The stage of the Roslyn Packer Theatre is bare, dark and empty. A man in jeans and a white t-shirt lazily drags a portable floodlight onto the stage, trailing a long extension cord behind him. Soon Geoff Sobelle, the creator of HOME – which comes to the Sydney Festival following performances at the 2017 Fringe Festival in Philadelphia (where it premiered) and more recently the 2018 Edinburgh Fringe Festival and the 2018 Brisbane Festival – is affixing a plastic sheet to a timber frame with a staple gun. It’s a gradual process that, like much of this show, is captivating – almost hypnotic – in the simple way that it unfolds.

HOME, SydneyHOME at Sydney Festival. Photo © Victor Frankowski

The timber frame becomes a screen which allows for some deft stage magic, with a dream-like series of vignettes drawing the audience into the intimate, domestic world of the show, first a bedroom and then a more elaborate two-storey structure that includes kitchen, living room, bedroom, study and bathroom. Sobelle was inspired to create HOME after discovering the stratified layers of flooring that had accumulated in the kitchen of his 100-year-old house in Philadelphia, laid down over the years by former residents. In HOME, Sobelle explores this idea on a clever, detailed set by Steven Dufala, with different generations of residents simultaneously occupying the house that is brought to life on stage as the audience watches on.

Sobelle is joined on stage by Sophie Bortolussi, Ching Valdes-Aran, Justin Rose, Ayesha Jordan, Luke Whitefield and folk singer Elvis Perkins (of whom Bortolussi, Valdes-Aran, Rose and Perkins are also co-creators of the work) and later in the piece by members of the audience, the work’s montage of daily moments reaching its crescendo in a house party that sees the lines between audience and performance blur.

While there is plenty of illusion and visual spectacle to entertain and bedazzle – which I won’t spoil by describing here – it is the quiet, intimate moments that stick in the mind, director Lee Sunday Evans capturing both the frantic energy and sprawling stillness of a living home. There are some beautiful details: the way an actor sits alone at a table, a moth fluttering by an outdoor light, or the way Brandon Wolcott’s sound and Christopher Kuhl’s lighting chart an exquisite transition from night to morning. From meditative moments, the piece swings into delightful dance-like sequences as multiple residents inhabit the same space on different timelines – moving at their own different tempi through morning ablutions and breakfast routines.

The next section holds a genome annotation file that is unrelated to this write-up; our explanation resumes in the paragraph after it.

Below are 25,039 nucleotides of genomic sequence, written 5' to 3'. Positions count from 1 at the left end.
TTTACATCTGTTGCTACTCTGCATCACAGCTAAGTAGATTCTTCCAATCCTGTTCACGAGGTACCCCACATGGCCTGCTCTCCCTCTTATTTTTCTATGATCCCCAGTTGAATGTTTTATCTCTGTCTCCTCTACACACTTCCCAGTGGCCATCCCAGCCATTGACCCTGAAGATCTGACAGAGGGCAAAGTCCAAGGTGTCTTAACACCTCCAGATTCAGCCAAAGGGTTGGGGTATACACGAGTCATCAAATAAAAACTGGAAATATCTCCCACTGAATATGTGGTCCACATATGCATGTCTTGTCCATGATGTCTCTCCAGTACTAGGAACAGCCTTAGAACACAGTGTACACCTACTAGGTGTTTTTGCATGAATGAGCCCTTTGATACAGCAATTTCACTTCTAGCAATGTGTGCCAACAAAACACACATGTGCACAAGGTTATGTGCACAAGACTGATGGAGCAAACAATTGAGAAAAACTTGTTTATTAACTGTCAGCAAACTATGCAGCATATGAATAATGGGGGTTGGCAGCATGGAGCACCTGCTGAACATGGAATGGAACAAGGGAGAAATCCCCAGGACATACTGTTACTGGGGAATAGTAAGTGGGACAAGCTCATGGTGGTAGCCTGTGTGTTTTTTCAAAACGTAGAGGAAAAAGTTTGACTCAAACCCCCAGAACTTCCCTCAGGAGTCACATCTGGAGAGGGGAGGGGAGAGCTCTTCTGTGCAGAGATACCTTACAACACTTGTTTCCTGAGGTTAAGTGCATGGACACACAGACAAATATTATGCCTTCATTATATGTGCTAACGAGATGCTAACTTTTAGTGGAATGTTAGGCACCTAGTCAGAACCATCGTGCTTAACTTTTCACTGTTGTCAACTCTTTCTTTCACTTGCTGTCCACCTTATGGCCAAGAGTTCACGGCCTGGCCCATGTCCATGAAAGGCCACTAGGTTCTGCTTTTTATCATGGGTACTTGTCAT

Home, Sydney FestivalHOME at Sydney Festival. Photo © Victor Frankowski

Wolcott’s score drifts dream-like through styles and genres, from tango driving the performer’s more energetic moments to a Bolero-like snare drum accompanying the house’s assembly, while Perkins’ wistful songs – performed on stage, walking amongst the residents – create focal points in the work’s structure.

HOME shifts gears when a (very sporting, on opening night) audience member is dragged onto the stage, becoming part of the story-telling as more and more people are invited to join the party in an ambitious and wonderfully effective – even touching, at times – use of audience participation.

With a running time of a little under two hours, with (almost) no dialogue, HOME is captivating. While there are a few moments when the pacing drags under the weight of the detail – there is a formidable volume of props, procedures and audience members to wrangle on stage – the slower moments are for the most part more meditative than tedious.

Writers have found in this work messages about gentrification and overcrowding, but ultimately it’s the intimate, personal details that are such a pleasure in this work, Sobelle channelling the tiny moments with which we are all familiar and which ultimately make a house a home.

HOME is at the Roslyn Packer Theatre as part of the Sydney Festival until January 18


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